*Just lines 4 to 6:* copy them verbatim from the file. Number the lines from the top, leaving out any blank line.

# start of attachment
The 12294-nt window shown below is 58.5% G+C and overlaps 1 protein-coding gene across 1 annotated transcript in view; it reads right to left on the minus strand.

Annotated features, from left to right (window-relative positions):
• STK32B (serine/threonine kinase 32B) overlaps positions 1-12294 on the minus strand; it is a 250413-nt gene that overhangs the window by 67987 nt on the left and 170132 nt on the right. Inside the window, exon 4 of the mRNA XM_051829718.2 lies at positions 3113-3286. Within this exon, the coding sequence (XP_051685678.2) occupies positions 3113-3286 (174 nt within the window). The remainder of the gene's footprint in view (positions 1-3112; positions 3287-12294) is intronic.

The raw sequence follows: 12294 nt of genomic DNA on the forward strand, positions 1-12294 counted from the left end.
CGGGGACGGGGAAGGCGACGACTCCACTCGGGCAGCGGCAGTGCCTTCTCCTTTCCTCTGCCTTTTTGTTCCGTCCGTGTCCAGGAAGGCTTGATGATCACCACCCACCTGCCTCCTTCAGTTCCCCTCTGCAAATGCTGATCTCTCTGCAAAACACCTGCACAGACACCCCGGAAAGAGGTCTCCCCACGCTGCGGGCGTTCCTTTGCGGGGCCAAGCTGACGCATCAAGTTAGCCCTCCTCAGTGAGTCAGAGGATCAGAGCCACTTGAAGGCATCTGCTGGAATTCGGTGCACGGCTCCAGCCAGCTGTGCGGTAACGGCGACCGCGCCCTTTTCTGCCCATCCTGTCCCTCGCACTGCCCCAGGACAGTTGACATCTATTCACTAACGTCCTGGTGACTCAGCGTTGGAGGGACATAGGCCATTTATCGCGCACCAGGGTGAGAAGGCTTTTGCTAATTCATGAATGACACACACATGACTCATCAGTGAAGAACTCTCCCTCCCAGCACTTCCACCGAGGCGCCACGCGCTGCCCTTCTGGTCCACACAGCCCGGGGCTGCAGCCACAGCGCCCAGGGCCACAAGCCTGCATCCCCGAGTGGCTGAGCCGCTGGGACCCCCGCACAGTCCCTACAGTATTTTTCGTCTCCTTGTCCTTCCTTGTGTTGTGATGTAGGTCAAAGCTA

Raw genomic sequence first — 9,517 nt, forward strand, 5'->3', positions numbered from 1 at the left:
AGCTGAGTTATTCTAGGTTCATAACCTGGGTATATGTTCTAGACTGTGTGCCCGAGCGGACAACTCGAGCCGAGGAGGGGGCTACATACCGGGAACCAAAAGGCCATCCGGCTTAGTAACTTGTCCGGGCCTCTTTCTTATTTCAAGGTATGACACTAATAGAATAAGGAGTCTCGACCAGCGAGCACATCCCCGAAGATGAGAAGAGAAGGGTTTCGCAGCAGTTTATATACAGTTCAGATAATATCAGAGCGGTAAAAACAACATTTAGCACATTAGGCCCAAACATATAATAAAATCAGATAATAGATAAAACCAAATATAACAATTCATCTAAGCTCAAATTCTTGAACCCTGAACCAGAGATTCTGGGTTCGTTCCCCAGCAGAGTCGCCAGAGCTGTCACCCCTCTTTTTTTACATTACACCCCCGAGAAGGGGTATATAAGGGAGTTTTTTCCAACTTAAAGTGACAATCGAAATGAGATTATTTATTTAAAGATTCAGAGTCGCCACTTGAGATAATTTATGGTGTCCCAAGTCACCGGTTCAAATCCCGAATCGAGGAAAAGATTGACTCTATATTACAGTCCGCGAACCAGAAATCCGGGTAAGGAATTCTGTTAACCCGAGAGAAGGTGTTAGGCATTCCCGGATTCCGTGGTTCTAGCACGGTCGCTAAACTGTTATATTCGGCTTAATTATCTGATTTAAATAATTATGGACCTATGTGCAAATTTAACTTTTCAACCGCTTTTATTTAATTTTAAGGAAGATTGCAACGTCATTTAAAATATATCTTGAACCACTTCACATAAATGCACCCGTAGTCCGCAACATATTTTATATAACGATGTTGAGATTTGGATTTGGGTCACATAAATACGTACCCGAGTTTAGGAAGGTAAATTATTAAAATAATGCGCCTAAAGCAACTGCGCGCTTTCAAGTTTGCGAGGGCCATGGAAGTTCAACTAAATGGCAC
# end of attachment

The raw sequence follows: 12294 nt of genomic DNA on the forward strand, positions 1-12294 counted from the left end.
CGGGGACGGGGAAGGCGACGACTCCACTCGGGCAGCGGCAGTGCCTTCTCCTTTCCTCTGCCTTTTTGTTCCGTCCGTGTCCAGGAAGGCTTGATGATCACCACCCACCTGCCTCCTTCAGTTCCCCTCTGCAAATGCTGATCTCTCTGCAAAACACCTGCACAGACACCCCGGAAAGAGGTCTCCCCACGCTGCGGGCGTTCCTTTGCGGGGCCAAGCTGACGCATCAAGTTAGCCCTCCTCAGTGAGTCAGAGGATCAGAGCCACTTGAAGGCATCTGCTGGAATTCGGTGCACGGCTCCAGCCAGCTGTGCGGTAACGGCGACCGCGCCCTTTTCTGCCCATCCTGTCCCTCGCACTGCCCCAGGACAGTTGACATCTATTCACTAACGTCCTGGTGACTCAGCGTTGGAGGGACATAGGCCATTTATCGCGCACCAGGGTGAGAAGGCTTTTGCTAATTCATGAATGACACACACATGACTCATCAGTGAAGAACTCTCCCTCCCAGCACTTCCACCGAGGCGCCACGCGCTGCCCTTCTGGTCCACACAGCCCGGGGCTGCAGCCACAGCGCCCAGGGCCACAAGCCTGCATCCCCGAGTGGCTGAGCCGCTGGGACCCCCGCACAGTCCCTACAGTATTTTTCGTCTCCTTGTCCTTCCTTGTGTTGTGATGTAGGTCAAAGCTA

Raw genomic sequence first — 9,517 nt, forward strand, 5'->3', positions numbered from 1 at the left: